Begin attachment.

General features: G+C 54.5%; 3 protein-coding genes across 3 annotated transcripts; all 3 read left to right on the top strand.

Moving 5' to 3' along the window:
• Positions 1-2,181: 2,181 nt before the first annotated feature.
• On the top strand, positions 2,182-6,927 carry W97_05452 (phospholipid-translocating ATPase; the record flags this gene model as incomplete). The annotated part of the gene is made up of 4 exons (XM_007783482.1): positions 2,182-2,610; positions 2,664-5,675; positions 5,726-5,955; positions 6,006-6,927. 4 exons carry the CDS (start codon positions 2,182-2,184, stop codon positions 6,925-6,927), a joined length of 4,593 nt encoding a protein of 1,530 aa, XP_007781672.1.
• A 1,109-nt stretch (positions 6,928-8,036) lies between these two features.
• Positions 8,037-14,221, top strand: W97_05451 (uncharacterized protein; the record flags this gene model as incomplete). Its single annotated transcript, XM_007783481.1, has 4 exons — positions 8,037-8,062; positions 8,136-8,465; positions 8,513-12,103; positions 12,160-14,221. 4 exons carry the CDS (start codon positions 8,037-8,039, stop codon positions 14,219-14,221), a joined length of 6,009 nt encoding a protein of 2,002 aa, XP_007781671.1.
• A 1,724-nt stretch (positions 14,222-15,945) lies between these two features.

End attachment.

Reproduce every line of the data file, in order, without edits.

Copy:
General features: G+C 54.5%; 3 protein-coding genes across 3 annotated transcripts; all 3 read left to right on the top strand.

Moving 5' to 3' along the window:
• Positions 1-2,181: 2,181 nt before the first annotated feature.
• On the top strand, positions 2,182-6,927 carry W97_05452 (phospholipid-translocating ATPase; the record flags this gene model as incomplete). The annotated part of the gene is made up of 4 exons (XM_007783482.1): positions 2,182-2,610; positions 2,664-5,675; positions 5,726-5,955; positions 6,006-6,927. 4 exons carry the CDS (start codon positions 2,182-2,184, stop codon positions 6,925-6,927), a joined length of 4,593 nt encoding a protein of 1,530 aa, XP_007781672.1.
• A 1,109-nt stretch (positions 6,928-8,036) lies between these two features.
• Positions 8,037-14,221, top strand: W97_05451 (uncharacterized protein; the record flags this gene model as incomplete). Its single annotated transcript, XM_007783481.1, has 4 exons — positions 8,037-8,062; positions 8,136-8,465; positions 8,513-12,103; positions 12,160-14,221. 4 exons carry the CDS (start codon positions 8,037-8,039, stop codon positions 14,219-14,221), a joined length of 6,009 nt encoding a protein of 2,002 aa, XP_007781671.1.
• A 1,724-nt stretch (positions 14,222-15,945) lies between these two features.